29 May 2019: The future of hundreds, if not a thousand or more, Nepalese students may be seriously affected if recent decisions by the Australian Skills Quality Authority (ASQA) on two private colleges come into effect in few weeks time.
Both Registered Training Organisations (RTO) however have the right to appeal the ASQA decisions.
On May 8, ASQA decided to cancel the VET and CRICOS registration of the Australia Institute of Business & Technology International (AIBT-International) which is understood to have a high number of international students from Nepal. ASQA’s decision to cancel AIBT-International’s registration will take effect on 19 June.
“AIBT I is challenging the case this time in the federal court as ASQA has made errors in their report and hence their decision. The case is to be heard in June in the federal court,” Fiona Kee, AIBT International’s CEO and Head of Compliance, said in an emailed response to a query from southasia.com.au.
She also assured that there is currently no impact on her students, “For students and parents, its business as usual and classes are not cancelled.”
It is noteworthy that another VET provider owned by Ms Kee had faced similar situation few months earlier creating huge uproar both here and back in Nepal as, even then, majority of the affected students were from the South Asian nation.
Asked about the number of Nepalese students currently studying at AIBT International, Ms Kee declined to comment further due to the Federal Court hearing which she said is scheduled for early June.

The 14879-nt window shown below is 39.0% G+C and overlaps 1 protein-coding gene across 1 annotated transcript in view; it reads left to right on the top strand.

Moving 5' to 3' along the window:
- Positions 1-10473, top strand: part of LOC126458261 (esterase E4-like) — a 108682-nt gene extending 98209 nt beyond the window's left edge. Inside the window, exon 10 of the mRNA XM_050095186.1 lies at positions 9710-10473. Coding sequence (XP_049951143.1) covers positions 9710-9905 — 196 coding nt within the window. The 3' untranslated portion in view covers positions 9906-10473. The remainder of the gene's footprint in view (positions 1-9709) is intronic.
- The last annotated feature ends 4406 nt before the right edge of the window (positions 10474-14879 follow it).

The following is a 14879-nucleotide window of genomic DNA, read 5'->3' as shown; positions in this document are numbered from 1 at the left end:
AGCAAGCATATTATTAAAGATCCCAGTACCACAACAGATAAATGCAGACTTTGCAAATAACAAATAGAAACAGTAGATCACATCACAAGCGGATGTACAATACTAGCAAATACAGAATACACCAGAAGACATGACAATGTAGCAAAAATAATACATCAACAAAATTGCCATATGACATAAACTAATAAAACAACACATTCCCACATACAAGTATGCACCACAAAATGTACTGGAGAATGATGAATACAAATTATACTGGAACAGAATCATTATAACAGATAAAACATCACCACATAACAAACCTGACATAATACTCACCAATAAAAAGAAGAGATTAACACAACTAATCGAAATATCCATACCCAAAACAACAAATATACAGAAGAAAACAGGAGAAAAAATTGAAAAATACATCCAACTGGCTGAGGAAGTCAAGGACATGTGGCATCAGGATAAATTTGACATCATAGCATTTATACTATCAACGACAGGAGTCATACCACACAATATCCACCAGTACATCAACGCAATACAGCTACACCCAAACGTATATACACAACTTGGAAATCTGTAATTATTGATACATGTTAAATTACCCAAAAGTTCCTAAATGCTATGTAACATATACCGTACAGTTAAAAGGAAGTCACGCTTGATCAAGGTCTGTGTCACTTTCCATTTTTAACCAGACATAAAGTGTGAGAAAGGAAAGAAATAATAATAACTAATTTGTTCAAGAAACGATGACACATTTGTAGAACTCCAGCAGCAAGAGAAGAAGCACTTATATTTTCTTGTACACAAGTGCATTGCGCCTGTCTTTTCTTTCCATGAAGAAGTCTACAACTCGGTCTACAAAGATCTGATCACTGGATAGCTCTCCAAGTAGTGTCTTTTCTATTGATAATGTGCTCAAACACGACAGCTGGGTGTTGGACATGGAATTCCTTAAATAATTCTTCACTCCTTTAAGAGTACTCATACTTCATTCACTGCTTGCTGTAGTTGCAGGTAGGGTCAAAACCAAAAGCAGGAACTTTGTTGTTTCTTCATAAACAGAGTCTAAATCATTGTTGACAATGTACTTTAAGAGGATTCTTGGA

Another college, also believed to have hundreds of international students from Nepal, is faced with ASQA’s “partial suspension”.
Australian Harbour International College has had its Certificate IV in Ageing Support, Certificate III in Individual Support and Diploma of Nursing suspended, information available on ASQA website indicates
The Australian Harbour International College has the opportunity to appeal against the partial suspension with the Administrative Appeals Tribunal (AAT).
With hundreds of Nepalese students studying at both of these RTOs, these latest ASQA decisions are most likely to create another wave of angry outbursts from the affected young men and women from the Himalayan nation.
A few months ago, a group of similarly affected nursing students had made emotional appearance on a live television programme broadcast from Nepal attracting massive public attention in the Himalayan nation.